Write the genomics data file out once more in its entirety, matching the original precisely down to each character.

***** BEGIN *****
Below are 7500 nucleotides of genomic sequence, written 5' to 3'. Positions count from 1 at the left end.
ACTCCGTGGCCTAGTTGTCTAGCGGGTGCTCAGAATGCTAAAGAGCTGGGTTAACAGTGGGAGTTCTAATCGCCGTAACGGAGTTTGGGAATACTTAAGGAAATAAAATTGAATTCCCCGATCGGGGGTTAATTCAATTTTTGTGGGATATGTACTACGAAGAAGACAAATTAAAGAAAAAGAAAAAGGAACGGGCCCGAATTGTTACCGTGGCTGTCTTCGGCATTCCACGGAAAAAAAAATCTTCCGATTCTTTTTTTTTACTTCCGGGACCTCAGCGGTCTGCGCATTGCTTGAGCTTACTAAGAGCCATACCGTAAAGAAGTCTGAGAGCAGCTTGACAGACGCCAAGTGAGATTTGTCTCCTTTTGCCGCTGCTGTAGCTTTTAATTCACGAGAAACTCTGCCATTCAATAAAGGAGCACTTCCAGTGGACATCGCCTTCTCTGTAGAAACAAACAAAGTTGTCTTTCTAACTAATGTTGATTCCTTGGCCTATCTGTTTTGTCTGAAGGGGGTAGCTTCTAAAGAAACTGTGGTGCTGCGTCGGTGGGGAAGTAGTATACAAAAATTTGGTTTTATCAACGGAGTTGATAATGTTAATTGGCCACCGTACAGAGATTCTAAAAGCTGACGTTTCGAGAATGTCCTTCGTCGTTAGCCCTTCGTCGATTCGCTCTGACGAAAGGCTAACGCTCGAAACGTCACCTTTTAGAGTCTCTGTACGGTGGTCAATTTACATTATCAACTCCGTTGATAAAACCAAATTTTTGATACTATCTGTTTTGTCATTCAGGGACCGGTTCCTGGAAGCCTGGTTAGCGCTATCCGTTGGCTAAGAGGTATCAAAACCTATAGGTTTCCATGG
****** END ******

Below are 7500 nucleotides of genomic sequence, written 5' to 3'. Positions count from 1 at the left end.
ACTCCGTGGCCTAGTTGTCTAGCGGGTGCTCAGAATGCTAAAGAGCTGGGTTAACAGTGGGAGTTCTAATCGCCGTAACGGAGTTTGGGAATACTTAAGGAAATAAAATTGAATTCCCCGATCGGGGGTTAATTCAATTTTTGTGGGATATGTACTACGAAGAAGACAAATTAAAGAAAAAGAAAAAGGAACGGGCCCGAATTGTTACCGTGGCTGTCTTCGGCATTCCACGGAAAAAAAAATCTTCCGATTCTTTTTTTTTACTTCCGGGACCTCAGCGGTCTGCGCATTGCTTGAGCTTACTAAGAGCCATACCGTAAAGAAGTCTGAGAGCAGCTTGACAGACGCCAAGTGAGATTTGTCTCCTTTTGCCGCTGCTGTAGCTTTTAATTCACGAGAAACTCTGCCATTCAATAAAGGAGCACTTCCAGTGGACATCGCCTTCTCTGTAGAAACAAACAAAGTTGTCTTTCTAACTAATGTTGATTCCTTGGCCTATCTGTTTTGTCTGAAGGGGGTAGCTTCTAAAGAAACTGTGGTGCTGCGTCGGTGGGGAAGTAGTATACAAAAATTTGGTTTTATCAACGGAGTTGATAATGTTAATTGGCCACCGTACAGAGATTCTAAAAGCTGACGTTTCGAGAATGTCCTTCGTCGTTAGCCCTTCGTCGATTCGCTCTGACGAAAGGCTAACGCTCGAAACGTCACCTTTTAGAGTCTCTGTACGGTGGTCAATTTACATTATCAACTCCGTTGATAAAACCAAATTTTTGATACTATCTGTTTTGTCATTCAGGGACCGGTTCCTGGAAGCCTGGTTAGCGCTATCCGTTGGCTAAGAGGTATCAAAACCTATAGGTTTCCATGG